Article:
To achieve these objects and other advantages and in accordance with the purpose of the invention, as embodied and broadly described herein, there is provided a sputtering apparatus having a susceptor for receiving a substrate, and a first target device disposed to be opposite to a center region of a substrate and at least second and third target devices disposed to be opposite to peripheral regions of the substrate, wherein the second and third target devices emit target particles in non-fixed directions so as to form a substantially uniform sputtered layer on the substrate.

In another aspect of the present invention, there is provided a method of operating a sputtering apparatus, which includes a substrate on a susceptor, a first target device disposed opposite to a center region of a substrate and at least second and third target devices disposed opposite to peripheral regions of the substrate, the method includes rotating each of the second and third rotatable target devices in a first direction during a first operating period, and rotating each of second and third rotatable target devices in a second direction during a second operating period.

In yet another aspect of embodiments of the present invention, there is provided a method of manufacturing a substrate using a sputtering apparatus, including susceptor, a first target device disposed opposite to a center region of a substrate and at least second and third target devices disposed opposite to peripheral regions of the substrate, the method includes seating the substrate on the susceptor, rotating the second and third target devices, and depositing a material on the substrate using the rotating second and third devices.

It is to be understood that both the foregoing general description and the following detailed description of the present invention are exemplary and explanatory and are intended to provide further explanation of the invention as claimed.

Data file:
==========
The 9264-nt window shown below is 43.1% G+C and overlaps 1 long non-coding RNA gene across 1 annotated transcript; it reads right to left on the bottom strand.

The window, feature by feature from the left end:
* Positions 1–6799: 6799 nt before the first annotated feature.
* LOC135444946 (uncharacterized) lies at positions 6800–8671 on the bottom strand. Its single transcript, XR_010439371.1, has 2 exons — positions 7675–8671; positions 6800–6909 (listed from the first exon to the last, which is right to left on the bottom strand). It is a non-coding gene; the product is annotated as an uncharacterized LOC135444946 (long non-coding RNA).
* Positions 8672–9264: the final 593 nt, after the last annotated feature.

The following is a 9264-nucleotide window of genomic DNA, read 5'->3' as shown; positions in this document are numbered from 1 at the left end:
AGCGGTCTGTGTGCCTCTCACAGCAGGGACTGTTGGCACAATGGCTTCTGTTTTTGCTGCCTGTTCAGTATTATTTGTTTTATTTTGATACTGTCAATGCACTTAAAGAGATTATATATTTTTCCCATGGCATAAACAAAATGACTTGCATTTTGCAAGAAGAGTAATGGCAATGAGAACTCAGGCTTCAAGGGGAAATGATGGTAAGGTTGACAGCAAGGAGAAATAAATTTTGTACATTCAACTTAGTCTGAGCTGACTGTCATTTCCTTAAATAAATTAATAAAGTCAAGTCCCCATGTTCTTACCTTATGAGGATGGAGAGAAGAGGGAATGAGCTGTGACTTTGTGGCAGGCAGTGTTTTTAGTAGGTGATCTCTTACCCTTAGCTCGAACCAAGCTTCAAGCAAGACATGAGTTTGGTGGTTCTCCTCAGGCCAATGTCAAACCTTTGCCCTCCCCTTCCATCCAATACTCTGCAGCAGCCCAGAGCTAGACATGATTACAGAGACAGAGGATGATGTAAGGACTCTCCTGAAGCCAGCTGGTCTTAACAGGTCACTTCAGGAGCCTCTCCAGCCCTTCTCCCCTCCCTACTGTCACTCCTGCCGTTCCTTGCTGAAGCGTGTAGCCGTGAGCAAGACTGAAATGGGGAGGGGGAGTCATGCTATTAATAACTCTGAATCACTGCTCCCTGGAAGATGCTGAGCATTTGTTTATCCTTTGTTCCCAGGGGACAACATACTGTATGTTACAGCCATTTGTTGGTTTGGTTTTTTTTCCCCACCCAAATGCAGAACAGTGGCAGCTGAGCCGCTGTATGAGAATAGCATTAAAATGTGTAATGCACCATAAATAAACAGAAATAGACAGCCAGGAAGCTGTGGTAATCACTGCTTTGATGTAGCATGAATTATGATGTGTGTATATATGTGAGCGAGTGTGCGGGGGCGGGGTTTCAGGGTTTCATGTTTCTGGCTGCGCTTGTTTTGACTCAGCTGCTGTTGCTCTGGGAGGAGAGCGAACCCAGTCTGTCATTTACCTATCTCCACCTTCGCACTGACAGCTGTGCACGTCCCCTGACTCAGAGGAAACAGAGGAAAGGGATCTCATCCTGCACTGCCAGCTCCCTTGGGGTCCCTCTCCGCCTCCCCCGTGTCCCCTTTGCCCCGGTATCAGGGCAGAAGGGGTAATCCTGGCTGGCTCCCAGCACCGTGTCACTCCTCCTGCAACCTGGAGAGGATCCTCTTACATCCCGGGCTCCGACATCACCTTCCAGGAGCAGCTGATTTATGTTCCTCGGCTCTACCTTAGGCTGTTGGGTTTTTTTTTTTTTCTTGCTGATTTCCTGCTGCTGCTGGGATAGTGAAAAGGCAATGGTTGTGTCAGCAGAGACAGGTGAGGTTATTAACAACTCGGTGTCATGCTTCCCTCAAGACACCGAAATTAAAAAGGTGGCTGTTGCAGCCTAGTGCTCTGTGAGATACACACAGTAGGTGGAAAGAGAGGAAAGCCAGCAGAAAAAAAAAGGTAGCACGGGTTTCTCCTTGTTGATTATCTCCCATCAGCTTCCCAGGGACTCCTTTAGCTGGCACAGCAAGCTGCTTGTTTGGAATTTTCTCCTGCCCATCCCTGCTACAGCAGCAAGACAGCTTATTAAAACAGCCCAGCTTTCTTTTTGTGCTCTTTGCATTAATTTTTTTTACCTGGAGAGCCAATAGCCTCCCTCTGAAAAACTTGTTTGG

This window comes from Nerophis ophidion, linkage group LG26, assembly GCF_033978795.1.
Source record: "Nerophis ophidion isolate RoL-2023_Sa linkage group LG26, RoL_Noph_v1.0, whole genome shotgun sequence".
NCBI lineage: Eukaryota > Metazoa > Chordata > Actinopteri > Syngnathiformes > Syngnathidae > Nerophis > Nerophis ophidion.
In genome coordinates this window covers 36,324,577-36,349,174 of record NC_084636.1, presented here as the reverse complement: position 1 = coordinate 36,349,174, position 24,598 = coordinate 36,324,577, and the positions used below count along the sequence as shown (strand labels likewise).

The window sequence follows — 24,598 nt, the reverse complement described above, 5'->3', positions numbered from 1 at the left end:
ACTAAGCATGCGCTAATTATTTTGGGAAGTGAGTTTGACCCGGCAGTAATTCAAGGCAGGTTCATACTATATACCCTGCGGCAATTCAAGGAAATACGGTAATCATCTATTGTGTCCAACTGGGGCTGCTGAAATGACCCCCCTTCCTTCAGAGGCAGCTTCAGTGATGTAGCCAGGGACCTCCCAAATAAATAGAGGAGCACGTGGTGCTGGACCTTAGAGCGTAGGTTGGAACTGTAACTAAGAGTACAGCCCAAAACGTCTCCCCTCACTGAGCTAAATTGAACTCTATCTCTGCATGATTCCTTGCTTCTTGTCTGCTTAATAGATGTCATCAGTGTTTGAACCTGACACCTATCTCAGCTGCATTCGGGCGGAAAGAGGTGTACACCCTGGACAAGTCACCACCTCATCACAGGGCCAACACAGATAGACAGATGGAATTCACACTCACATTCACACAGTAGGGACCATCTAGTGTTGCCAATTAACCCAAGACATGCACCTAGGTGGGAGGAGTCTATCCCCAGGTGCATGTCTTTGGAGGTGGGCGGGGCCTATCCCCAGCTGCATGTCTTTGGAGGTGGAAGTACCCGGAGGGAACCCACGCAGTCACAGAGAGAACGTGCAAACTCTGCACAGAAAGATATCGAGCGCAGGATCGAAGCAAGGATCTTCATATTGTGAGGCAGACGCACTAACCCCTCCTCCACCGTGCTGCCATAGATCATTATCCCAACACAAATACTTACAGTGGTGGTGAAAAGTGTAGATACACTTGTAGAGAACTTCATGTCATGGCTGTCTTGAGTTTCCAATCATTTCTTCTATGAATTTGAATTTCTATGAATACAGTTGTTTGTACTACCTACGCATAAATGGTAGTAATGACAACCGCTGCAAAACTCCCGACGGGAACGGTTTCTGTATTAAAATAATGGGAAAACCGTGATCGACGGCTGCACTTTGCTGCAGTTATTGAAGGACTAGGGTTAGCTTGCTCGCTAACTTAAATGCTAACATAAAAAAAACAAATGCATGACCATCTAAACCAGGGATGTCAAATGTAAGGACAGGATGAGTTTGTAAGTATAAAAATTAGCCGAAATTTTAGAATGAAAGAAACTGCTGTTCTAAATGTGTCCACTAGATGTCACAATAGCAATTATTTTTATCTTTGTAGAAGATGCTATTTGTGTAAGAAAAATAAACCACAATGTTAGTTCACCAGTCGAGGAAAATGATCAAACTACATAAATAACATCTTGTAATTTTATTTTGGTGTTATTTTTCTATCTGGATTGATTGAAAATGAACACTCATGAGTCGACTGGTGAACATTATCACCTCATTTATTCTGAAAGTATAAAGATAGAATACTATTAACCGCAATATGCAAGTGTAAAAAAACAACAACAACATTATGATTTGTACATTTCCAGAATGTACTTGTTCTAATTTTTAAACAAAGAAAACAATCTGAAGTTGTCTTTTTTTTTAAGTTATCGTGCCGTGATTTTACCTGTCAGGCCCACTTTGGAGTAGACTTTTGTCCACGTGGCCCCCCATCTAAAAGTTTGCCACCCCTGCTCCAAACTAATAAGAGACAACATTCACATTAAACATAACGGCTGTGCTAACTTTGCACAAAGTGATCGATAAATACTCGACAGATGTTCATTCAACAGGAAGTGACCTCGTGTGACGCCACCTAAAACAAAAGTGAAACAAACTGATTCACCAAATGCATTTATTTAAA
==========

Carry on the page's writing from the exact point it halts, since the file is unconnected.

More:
BRIEF DESCRIPTION OF THE DRAWINGS

The accompanying drawings, which are included to provide a further understanding of the invention and are incorporated in and constitute a part of this application, illustrate embodiment(s) of the invention and together with the description serve to explain the principle of the invention. In the drawings:

FIG. 1 is a cross-sectional view of a sputtering apparatus according to the related art;

FIG. 2 is a schematic cross-sectional view showing the propagation directions of target particles that are emitted from targets of the related art sputtering apparatus;

FIG. 3 is a cross-sectional view showing the shape of a layer that is formed on a substrate manufactured using the related art sputtering apparatus;

FIG. 4 is a plan view of a sputtering apparatus according to a first embodiment of the present invention;

FIG. 5A is a cross-sectional view taken along a line A-A′ of FIG. 4;

FIG. 5B is a cross-sectional view taken along a line B-B′ of FIG. 4;

FIG. 6 is a plan view of a sputtering apparatus according to a second embodiment of the present invention;

FIG. 7A is a cross-sectional view taken along a line A-A′ of FIG. 6;

FIG. 7B is a cross-sectional view taken along a line B-B′ of FIG. 6;

FIG. 8 is a schematic cross-sectional view showing a case where the sub-target devices of FIG. 6 rotate in the same direction;

FIG. 9 is a schematic cross-sectional view showing a case where the sub-target devices of FIG. 6 rotate in opposite directions from each other;

FIG. 10 is a schematic cross-sectional view showing a case where the sub-target devices of FIG. 6 rotate at different times to different orientation angles; and

FIG. 11 is a cross-sectional view showing a case where the sub-target devices of FIG. 6 rotate and shift.

DETAILED DESCRIPTION OF THE PREFERRED EMBODIMENTS

Reference will now be made in detail to the preferred embodiments of the present invention, examples of which are illustrated in the accompanying drawings. Wherever possible, the same reference numbers will be used throughout the drawings to refer to the same or like parts.